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Cho vs. the Rice Cooker

I don't believe in rice cookers. I know how to make rice, dammit. But I scorch it maybe 4 to 6 times per year, so the Mr. bought me a rice cooker to prevent this calamity. To put this statistic in perspective, you should note that I make rice an average of twice a week ... . He was tactful enough, at least, not to buy it as a Mother's Day or birthday gift - but enough of a guy to proudly point out that he hadn't bought it for that sort of occasion.

But I digress.

Anyway, tonight, because our stove is dead (it's a sordid tale involving mice, and a socket wrench, and old wiring ... don't ask), I was forced to use the rice cooker.

I managed to scorch the rice.

I think the problem was that I left it on "warm" too long - the manual didn't give any estimates for how long it would take the rice to cook, so I ended up having to let it sit while the meat finished cooking. But let me tell you, I felt a really bizarre sort of triumph in pointing out to the Mr. that rice cookers do not prevent scorched rice ... .



( 64 comments — Leave a comment )
Jul. 1st, 2008 02:14 am (UTC)
Personally, I consider the ability to burn anything, no matter the circumstances, to be a valuable gift. Then again, I come from a gene pool where A Person Who Is Not Me once managed to light a box of Hi-C on fire...
Jul. 2nd, 2008 12:35 am (UTC)

A box of Hi-C? Now, that sounds like a really juicy story ... and no, I didn't mean that to be quite the grisly pun it turned out to be!

Jul. 2nd, 2008 12:41 am (UTC)
It involved a Texas summer, a microwave, a 13 year old boy with hormones, a cute neighbor(err...bearing in mind that our "block" is a circular mile) girl who was thirsty after riding her bike, and the only non-frozen drink options being water, milks and tea, with all the juice packs frozen.

The 16 year old hadn't been made aware there was even a cute neighbor girl in the house until she heard "MYLES! I THINK IT'S ON FIRE!"
(no subject) - chomiji - Jul. 2nd, 2008 09:57 pm (UTC) - Expand
(no subject) - meganbmoore - Jul. 2nd, 2008 09:59 pm (UTC) - Expand
(no subject) - chomiji - Jul. 2nd, 2008 10:04 pm (UTC) - Expand
Jul. 1st, 2008 02:43 am (UTC)
...scorched, on warm?

Is this cooker an American brand, perchance? I've never, ever, had anything scorch in my rice cooker, not even when left on "warm" for hours on end...but mine's a slightly higher-end Sanyo. The only time I've had an American rice cooker was a small Salton that I got when I first moved away from home -- those were the days before internet ordering and I didn't know where any Asian stores in Philadelphia were hiding, and this was the first thing I managed to find that at least LOOKED like a proper rice cooker, instead of some weird plasticky electric steamer or microwave cooker. It worked adequately, utterly no-frills mind you, but it wore out after a few years; at that point I went looking for a *good* Japanese one like I was used to.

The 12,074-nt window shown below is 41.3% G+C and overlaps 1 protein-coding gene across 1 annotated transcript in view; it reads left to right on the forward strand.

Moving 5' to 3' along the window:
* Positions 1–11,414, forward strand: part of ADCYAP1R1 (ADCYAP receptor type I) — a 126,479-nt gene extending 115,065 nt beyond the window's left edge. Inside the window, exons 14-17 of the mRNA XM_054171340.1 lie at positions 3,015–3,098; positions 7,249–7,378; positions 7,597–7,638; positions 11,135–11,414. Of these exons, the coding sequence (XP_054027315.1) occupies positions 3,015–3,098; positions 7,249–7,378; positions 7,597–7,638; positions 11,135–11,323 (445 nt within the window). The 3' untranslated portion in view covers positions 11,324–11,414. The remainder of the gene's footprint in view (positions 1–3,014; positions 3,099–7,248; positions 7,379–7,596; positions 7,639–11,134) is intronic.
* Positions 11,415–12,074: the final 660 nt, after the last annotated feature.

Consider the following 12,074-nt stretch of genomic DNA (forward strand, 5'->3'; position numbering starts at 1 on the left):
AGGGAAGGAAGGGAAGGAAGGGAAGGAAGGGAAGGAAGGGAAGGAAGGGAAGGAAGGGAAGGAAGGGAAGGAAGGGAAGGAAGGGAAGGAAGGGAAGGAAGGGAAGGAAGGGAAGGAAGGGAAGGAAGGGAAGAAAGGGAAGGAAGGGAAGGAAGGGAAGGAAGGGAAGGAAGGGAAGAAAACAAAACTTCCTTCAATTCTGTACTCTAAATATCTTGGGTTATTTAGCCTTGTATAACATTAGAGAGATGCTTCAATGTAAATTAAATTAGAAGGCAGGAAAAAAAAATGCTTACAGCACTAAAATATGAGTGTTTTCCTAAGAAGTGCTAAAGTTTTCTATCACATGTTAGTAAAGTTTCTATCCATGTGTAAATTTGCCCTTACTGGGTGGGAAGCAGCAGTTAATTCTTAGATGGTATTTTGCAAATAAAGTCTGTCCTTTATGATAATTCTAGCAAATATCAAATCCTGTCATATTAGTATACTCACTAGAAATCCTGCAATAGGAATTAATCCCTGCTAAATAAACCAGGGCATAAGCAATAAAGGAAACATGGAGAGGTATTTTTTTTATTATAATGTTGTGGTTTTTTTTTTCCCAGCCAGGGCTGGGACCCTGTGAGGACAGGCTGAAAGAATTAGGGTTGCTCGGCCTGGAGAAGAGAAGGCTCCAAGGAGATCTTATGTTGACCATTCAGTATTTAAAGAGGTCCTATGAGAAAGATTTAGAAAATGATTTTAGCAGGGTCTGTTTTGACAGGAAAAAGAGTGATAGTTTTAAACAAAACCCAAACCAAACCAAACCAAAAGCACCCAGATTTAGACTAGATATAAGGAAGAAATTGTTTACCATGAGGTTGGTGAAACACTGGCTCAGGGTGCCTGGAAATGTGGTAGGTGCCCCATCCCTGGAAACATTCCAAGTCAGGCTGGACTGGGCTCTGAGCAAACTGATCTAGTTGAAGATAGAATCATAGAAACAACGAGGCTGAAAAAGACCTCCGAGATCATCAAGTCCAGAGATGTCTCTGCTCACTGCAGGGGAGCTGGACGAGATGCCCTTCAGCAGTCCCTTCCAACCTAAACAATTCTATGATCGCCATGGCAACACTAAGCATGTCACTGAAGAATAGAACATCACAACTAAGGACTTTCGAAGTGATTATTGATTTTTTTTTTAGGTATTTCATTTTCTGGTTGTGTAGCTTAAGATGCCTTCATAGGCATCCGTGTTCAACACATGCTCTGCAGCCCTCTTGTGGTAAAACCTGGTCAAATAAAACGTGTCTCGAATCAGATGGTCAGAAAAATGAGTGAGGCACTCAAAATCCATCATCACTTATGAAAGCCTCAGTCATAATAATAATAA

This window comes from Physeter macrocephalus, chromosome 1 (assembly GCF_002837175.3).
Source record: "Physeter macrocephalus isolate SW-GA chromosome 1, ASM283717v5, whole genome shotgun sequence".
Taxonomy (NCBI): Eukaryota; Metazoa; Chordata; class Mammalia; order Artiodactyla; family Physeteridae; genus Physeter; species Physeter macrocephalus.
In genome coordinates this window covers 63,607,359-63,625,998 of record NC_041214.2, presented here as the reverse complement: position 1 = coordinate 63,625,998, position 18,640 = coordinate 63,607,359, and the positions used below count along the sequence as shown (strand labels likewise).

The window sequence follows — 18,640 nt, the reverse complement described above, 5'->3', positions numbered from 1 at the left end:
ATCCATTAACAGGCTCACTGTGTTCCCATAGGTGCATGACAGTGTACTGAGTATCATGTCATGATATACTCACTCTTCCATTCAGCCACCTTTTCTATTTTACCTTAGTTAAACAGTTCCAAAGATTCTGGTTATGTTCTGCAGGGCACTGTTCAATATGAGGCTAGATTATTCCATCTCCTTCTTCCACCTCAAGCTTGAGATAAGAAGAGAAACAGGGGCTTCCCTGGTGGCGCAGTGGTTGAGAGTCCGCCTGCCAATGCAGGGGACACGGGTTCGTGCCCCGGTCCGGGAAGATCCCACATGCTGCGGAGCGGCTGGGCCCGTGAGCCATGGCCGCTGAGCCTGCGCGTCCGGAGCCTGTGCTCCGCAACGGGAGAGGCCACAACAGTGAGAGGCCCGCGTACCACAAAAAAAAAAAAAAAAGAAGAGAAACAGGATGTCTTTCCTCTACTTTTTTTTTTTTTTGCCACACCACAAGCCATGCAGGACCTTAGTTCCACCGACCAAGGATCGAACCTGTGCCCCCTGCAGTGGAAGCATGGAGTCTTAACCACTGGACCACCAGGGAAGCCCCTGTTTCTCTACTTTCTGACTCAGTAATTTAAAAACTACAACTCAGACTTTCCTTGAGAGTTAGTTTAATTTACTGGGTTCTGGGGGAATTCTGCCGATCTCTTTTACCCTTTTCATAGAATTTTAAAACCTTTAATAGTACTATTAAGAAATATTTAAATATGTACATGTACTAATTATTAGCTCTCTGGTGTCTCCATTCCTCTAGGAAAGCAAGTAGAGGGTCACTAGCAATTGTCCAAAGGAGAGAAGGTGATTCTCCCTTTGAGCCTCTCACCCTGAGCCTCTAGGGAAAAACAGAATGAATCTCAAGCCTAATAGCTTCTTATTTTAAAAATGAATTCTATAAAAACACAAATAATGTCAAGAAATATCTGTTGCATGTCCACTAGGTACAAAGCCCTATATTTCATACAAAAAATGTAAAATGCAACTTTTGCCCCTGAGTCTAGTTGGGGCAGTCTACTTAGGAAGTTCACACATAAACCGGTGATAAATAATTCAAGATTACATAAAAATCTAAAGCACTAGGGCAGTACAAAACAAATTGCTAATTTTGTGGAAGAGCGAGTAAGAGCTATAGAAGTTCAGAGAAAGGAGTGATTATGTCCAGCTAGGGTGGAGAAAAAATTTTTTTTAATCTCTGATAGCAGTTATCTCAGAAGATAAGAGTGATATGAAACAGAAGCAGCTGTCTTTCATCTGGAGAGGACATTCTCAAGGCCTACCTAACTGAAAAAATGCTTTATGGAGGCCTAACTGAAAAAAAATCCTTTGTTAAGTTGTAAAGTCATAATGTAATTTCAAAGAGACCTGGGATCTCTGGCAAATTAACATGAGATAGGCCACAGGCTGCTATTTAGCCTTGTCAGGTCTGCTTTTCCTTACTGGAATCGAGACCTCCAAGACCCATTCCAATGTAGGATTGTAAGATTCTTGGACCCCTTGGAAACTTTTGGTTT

...but even that cheapo thingie never scorched rice. I don't think I've ever even seen scorched rice, come to think of it; did it actually burn? Or do you mean just a thin, lightly browned-crusty bit on the very bottom of the pan? That can happen if it sits on warm for too long, although in my cooker that would pretty much require forgetting about it for hours on end...but I don't think of that as "scorched" since it's not burnt and unpalatable. Koge's the good part! ;)

(Me, I believe in rice cookers because I grew up in Hawai'i and EVERYONE there has them; it was a serious culture shock to move here and find people who didn't own rice cookers, or maybe had one but used it so infrequently that it didn't live right out on the kitchen counter, where rice cookers obviously belong -- I'd gladly live without a microwave before going without mine! I can cook stovetop if I must, but can't see why I would ever want to -- the cookers are familiar and reliably perfect, and I make rice often enough that the "set and forget" convenience is most appreciated. And now that I have one with a timer function, I'm even more spoiled -- if anything ever happens to my little Sanyo, I don't think I'll ever be able to go back to one without...)

Anyway, how long before a replacement stove comes in? If you're gonna be stuck for a few days, I can loan you a slow cooker -- unlike the typical crockpot this one has a high heat setting that will actually let you bring stuff to a boil, and the base works as an electric griddle...
Jul. 2nd, 2008 12:49 am (UTC)

Oh, it's definitely a U.S. brand - Oster. For an engineer, the Mr. can be shockingly blasé about trying to get the best model - I'm the one who usually does all that research with the Consumer Reports and stuff.

Well, I guess I mean the okoge stuff. I love rice, but it's not part of my cultural heritage in any way, shape, or form ... unless you want to count the proverbial fondness of U.S. Jewish folks for Chinese food (and I'm not sure that's proverbial anywhere except among ourselves). I'll eat it when it's like that, but the other two make faces at it!

I generally don't cotton to gadgets of any kind ... we have a stand mixer (bought second hand), but I've never used it, and my little electric hand mixer (which I only own because an old friend was horrified to find I didn't have one) has been used maybe 15 times in the 20+ years I've had it. I whip/beat stuff with a wire whisk - I own three of those! I don't even use the nuke that much, except for fozen peas when I'm feeling lazy and heating up leftovers for snacks. (Oh, and for making cornmeal mush, which is a special treat for me ... heh, the rice cooker might be good at that ... .)